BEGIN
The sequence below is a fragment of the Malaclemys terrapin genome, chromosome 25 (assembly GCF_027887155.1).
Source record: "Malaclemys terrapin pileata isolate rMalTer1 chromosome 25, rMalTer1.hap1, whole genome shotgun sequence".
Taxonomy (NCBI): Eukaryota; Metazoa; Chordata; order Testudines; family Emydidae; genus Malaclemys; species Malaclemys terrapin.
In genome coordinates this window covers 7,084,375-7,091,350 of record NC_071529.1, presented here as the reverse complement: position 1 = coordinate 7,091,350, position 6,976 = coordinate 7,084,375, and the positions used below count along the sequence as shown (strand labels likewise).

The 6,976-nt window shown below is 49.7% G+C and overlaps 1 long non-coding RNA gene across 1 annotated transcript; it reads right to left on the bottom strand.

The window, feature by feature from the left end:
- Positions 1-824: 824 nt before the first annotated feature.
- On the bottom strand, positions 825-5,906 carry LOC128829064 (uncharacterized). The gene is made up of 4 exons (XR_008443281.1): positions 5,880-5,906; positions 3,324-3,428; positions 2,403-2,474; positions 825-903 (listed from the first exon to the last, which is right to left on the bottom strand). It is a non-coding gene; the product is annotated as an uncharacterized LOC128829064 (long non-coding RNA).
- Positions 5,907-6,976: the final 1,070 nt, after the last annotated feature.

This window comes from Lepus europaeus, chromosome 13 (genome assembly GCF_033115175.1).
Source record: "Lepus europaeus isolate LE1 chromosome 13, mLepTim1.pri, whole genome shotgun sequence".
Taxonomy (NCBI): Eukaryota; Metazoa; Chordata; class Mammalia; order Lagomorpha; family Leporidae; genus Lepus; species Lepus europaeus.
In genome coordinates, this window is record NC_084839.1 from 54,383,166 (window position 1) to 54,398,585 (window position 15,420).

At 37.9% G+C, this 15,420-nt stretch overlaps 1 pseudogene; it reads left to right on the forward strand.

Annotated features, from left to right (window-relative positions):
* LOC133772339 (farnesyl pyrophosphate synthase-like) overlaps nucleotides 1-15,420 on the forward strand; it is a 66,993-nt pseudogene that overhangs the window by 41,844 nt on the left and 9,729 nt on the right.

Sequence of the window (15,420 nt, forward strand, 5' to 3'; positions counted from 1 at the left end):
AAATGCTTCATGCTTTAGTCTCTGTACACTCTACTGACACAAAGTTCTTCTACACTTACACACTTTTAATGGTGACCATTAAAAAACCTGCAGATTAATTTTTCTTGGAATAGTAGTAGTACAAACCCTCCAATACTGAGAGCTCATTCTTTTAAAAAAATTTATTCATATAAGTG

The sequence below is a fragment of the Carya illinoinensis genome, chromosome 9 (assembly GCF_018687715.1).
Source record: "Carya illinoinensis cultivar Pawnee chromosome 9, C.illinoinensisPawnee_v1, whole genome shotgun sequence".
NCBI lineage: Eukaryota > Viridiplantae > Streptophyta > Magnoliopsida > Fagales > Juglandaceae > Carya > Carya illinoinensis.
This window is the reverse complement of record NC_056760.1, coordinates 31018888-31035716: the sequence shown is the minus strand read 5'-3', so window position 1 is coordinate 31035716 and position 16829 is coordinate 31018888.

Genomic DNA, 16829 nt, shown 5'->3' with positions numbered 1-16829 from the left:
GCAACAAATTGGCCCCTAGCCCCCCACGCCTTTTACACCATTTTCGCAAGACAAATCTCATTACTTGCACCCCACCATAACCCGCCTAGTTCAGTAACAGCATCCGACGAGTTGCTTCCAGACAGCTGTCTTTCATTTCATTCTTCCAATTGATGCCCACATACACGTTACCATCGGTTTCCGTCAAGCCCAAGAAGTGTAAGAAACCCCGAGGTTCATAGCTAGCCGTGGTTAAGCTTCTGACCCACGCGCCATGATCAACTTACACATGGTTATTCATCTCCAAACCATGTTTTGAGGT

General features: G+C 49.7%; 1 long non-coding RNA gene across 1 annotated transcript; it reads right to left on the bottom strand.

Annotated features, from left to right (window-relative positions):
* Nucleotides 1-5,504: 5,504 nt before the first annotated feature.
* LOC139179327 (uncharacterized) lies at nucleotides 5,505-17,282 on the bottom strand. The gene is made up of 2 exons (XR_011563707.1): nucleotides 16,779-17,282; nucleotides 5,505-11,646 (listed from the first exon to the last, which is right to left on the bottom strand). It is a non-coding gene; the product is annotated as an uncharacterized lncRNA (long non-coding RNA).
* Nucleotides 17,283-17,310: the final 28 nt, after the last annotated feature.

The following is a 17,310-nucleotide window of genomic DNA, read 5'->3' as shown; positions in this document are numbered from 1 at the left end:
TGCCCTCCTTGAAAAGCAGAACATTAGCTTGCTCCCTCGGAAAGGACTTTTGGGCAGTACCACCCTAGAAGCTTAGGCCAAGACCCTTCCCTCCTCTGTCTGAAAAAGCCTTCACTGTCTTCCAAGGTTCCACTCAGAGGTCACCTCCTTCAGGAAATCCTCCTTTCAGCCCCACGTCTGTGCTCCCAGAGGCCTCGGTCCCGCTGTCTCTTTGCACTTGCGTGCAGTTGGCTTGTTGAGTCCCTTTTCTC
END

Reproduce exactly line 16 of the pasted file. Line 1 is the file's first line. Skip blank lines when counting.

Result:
* LOC133772339 (farnesyl pyrophosphate synthase-like) overlaps nucleotides 1-15,420 on the forward strand; it is a 66,993-nt pseudogene that overhangs the window by 41,844 nt on the left and 9,729 nt on the right.